August 2017 by Scott Harn
The Minerals and Mining Advisory Council had a busy month, assisting miners in getting their Mining Districts organized in multiple states and making another trip to Washington, DC, to garner support for their bills and amendments.
In late June, I headed off to Wyoming following an invitation from the Wyoming Prospectors Association (WPA) to their annual gathering outside of Riverton. The group has been financially supporting MMAC, but Randy Hutchison, former WPA president, requested an in-person presentation if possible to help build some momentum toward organizing/modernizing their Mining Districts.
WPA members are dealing with the same issues as many other miners—excessive regulations, approval delays for Notices and Plans of Operation, excessive bonding requirements, conflicting land designations, sage grouse habitat, and the list goes on.
Wyoming has an extensive mining history and Mining Districts were established across the state wherever a valuable metal or mineral deposit was found. But like many other mineral-rich locations, the miners allowed their Mining Districts to fall into disarray.
In a little less than an hour, I explained the power of Mining Districts to a group of around eighty miners and the presentation went very well, with some quality follow-up questions asked by those present. I also provided an update on MMAC’s efforts in Washington, DC, and the progress made toward passing MMAC’s legislation to reestablish mining as a priority for public lands.
Some of the original Mining District bylaws for districts in the area had already been located. The members seem to clearly understand how Mining Districts work and the steps they need to follow to modernize their districts. We expect many of these districts will be modernized with the assistance of MMAC in the immediate future.
The group had previously offered to reimburse much of my expenses for this trip. I politely declined and the group voted to make a sizeable donation to MMAC instead.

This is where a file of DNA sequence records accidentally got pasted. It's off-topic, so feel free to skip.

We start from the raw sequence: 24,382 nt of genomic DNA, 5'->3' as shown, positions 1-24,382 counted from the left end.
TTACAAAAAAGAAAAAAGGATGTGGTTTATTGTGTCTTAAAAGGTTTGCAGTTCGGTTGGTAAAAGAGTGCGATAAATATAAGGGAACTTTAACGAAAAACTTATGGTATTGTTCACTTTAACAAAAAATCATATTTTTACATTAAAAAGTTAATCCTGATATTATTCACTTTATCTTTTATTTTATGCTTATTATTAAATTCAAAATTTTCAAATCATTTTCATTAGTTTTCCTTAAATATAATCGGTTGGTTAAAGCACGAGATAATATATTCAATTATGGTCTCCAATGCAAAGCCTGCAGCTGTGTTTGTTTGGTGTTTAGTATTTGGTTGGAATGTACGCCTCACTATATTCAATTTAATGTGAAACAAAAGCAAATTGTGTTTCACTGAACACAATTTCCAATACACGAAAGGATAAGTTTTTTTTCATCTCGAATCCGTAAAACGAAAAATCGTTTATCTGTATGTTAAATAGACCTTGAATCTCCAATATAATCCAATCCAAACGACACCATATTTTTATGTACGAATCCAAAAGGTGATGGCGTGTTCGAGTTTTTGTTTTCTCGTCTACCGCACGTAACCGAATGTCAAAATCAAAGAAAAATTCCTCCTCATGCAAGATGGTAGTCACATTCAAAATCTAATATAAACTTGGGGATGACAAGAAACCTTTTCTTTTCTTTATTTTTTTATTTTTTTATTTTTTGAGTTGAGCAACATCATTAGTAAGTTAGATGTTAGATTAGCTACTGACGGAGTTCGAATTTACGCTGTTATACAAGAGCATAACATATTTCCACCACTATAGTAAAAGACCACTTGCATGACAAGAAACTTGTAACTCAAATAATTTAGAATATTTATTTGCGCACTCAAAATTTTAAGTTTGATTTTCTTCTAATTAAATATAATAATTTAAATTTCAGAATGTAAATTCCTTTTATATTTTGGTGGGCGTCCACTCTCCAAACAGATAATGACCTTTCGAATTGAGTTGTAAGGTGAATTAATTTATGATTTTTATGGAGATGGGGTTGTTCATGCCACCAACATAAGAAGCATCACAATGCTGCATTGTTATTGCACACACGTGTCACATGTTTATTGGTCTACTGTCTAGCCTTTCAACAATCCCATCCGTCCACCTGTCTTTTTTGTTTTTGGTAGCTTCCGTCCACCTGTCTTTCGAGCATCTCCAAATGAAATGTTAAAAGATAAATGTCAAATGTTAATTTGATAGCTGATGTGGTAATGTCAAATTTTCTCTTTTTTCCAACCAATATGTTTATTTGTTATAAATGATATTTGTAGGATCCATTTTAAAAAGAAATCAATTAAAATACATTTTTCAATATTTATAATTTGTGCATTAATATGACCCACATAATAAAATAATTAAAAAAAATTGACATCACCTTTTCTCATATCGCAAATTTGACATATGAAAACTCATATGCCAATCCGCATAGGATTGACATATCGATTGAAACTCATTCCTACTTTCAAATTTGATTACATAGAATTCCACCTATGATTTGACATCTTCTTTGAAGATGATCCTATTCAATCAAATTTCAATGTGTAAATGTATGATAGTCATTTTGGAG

My daughter and I spent several days with WPA members, doing a little prospecting, visiting mining sites in the area, and gathering information for an article on a small operation running nearby. (You'll see the article elsewhere in this issue.)
While I was in Wyoming, MMAC National Advisors Clark Pearson and Joe Martori were in Washington, DC, which was MMAC’s third trip to Congress this year. The main focus this time was to garner support from the Senate side of Congress for MMAC’s proposed bills and amendments.
MMAC met with dozens of Senators and squeezed in a few additional meetings with House members and the US Geological Survey.
Pearson called the trip, “The most productive so far. We are courting over a dozen potential sponsors now. We had some members call us back for additional meetings and several of these lasted over an hour.
“Trying to get a bill through Congress takes time and persistence, and MMAC is committed to getting it done.”
Following the trip to DC, Joe Martori is scheduled to travel to New Mexico and Arizona to assist other Mining Districts.
Dozens of Mining Districts have already joined MMAC. Many of the overlying land designations and other restrictions have been lifted, and many roads and trails were reopened within these MMAC-assisted districts. Once the first bill passes, traditional, organized Mining Districts will be given additional responsibilities and be allowed greater control over public lands within their districts.
If you are a claimholder, it is highly likely your mining claim is within a traditional Mining District. If your Mining District is in disarray, you need to get that district modernized so you are not left behind.
You are certainly welcome to modernize your Mining District on your own, but those who join MMAC will receive assistance to help them get federally recognized, and federal recognition is the key component.
Details for organizing/modernizing your Mining District were published in the “MMAC Update” article in our April 2017 issue beginning on page 21.
During discussions with other property rights advocates and members of the current administration, Karen Budd-Falen’s name was mentioned many times as a possible director for the Bureau of Land Management (BLM).
One caller wondered why he should be required to join MMAC, asked why MMAC was not a non-profit, and compared it to some kind of extortion attempt. If he had questions like these, I assume there are others with similar questions and I will address them here.
Mining Districts are the private regulatory authority granted by Congress recognized to regulate the mineral lands held by the United States and for the disposal to citizens of the United States, by means of development and potentially perfected by patent.
Within these districts, some of the roads and trails have been reopened for access, critical habitat designations have been scaled back, and a few Mining Districts were completely removed from proposed withdrawals.
There are some miners who are under the impression that an organized Mining District will immediately get the regulatory agencies off their backs so they can start digging or dredging again.
This is the third trip MMAC has made to DC this year, so some of the congressional staff members are gaining a better understanding of the current problems miners face and how MMAC-assisted Mining Districts can alleviate those problems.
You have made your presence known with the BLM or Forest Service, placed Mining District signs along the entrance points to your district, and found support with other local miners. But how do you gain popular support?
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